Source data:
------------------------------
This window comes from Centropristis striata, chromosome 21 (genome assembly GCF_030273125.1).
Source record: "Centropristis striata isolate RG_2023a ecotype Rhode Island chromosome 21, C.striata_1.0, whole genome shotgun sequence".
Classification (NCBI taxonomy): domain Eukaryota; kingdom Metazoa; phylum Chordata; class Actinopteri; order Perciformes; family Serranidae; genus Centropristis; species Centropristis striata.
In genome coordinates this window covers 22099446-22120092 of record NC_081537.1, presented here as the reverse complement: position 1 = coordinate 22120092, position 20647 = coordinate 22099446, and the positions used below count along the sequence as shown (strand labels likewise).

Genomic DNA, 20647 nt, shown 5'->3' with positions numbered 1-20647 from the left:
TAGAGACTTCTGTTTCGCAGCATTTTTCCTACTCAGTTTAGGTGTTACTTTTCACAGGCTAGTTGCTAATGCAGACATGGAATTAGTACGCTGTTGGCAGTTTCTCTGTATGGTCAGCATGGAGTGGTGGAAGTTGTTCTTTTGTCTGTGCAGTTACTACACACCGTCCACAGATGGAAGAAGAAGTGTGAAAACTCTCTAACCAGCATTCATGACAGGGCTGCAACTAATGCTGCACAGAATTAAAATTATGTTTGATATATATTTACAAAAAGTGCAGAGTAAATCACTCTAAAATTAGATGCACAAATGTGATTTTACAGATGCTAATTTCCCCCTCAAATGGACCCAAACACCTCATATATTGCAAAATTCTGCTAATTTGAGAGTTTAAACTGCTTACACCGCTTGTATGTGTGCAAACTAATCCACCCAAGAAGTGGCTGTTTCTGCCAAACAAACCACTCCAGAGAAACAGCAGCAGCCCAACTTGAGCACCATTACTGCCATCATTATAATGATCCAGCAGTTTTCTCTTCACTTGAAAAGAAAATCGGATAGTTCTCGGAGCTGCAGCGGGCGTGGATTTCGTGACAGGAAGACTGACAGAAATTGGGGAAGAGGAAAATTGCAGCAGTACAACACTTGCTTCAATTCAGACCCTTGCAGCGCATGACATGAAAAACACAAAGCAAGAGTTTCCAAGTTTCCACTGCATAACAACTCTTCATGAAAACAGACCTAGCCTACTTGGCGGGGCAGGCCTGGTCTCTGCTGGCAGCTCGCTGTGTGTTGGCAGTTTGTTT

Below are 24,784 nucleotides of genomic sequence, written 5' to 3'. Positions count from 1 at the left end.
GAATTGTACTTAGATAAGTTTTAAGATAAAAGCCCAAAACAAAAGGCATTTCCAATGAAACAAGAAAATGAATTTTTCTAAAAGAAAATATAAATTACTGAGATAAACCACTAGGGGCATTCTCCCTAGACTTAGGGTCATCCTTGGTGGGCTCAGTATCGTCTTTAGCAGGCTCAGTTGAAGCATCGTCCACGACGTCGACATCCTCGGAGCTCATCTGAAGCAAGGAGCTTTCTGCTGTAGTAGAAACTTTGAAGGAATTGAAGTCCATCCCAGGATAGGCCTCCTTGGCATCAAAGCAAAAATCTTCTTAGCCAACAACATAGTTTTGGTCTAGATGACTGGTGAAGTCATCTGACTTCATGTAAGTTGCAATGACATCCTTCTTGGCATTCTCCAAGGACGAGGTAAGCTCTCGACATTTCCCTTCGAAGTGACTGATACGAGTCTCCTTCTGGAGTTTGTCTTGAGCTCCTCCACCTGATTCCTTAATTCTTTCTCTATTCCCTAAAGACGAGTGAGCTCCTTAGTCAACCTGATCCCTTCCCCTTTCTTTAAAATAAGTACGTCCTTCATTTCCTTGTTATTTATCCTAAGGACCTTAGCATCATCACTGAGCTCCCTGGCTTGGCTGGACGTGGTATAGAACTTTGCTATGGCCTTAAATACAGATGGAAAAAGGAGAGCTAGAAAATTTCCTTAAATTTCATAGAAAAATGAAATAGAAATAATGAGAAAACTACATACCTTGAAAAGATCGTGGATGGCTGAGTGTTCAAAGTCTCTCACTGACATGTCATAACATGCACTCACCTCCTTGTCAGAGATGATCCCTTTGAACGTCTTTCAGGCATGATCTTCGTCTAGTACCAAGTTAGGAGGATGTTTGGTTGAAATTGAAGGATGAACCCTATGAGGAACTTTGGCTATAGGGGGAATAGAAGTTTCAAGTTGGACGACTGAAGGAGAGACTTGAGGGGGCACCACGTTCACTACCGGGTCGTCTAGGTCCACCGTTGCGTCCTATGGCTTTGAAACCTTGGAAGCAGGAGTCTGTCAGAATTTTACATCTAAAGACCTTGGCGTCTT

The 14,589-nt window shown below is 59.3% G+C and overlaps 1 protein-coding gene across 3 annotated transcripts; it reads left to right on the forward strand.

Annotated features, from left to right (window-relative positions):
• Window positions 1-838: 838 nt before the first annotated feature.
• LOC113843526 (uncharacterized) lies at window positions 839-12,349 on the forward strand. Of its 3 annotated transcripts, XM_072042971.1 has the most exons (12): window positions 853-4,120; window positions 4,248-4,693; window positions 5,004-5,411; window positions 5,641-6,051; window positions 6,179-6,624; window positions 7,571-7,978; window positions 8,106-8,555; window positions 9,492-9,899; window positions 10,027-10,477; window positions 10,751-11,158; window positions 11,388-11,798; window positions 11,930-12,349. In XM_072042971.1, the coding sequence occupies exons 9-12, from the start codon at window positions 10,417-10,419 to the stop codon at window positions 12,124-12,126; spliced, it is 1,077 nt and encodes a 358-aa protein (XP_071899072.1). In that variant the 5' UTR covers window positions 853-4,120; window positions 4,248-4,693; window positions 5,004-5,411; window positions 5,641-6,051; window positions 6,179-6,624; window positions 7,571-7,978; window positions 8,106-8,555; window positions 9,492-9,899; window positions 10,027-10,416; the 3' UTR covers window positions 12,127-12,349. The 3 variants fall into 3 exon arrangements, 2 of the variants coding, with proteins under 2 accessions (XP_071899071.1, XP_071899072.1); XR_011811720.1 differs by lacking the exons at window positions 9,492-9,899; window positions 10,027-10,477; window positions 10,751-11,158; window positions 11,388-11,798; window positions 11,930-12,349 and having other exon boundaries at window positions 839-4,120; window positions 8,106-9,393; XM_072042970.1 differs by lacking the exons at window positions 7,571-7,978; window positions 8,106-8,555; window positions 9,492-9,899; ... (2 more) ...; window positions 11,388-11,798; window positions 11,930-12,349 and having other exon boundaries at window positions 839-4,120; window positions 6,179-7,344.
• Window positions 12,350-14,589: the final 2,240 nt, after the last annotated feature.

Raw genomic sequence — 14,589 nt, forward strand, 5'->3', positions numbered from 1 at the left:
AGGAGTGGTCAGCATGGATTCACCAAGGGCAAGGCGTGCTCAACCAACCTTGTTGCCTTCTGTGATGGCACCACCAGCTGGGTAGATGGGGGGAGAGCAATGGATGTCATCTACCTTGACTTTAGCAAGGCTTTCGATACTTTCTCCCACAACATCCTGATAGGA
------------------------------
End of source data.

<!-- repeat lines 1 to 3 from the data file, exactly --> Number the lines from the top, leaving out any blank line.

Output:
This window comes from Centropristis striata, chromosome 21 (genome assembly GCF_030273125.1).
Source record: "Centropristis striata isolate RG_2023a ecotype Rhode Island chromosome 21, C.striata_1.0, whole genome shotgun sequence".
Classification (NCBI taxonomy): domain Eukaryota; kingdom Metazoa; phylum Chordata; class Actinopteri; order Perciformes; family Serranidae; genus Centropristis; species Centropristis striata.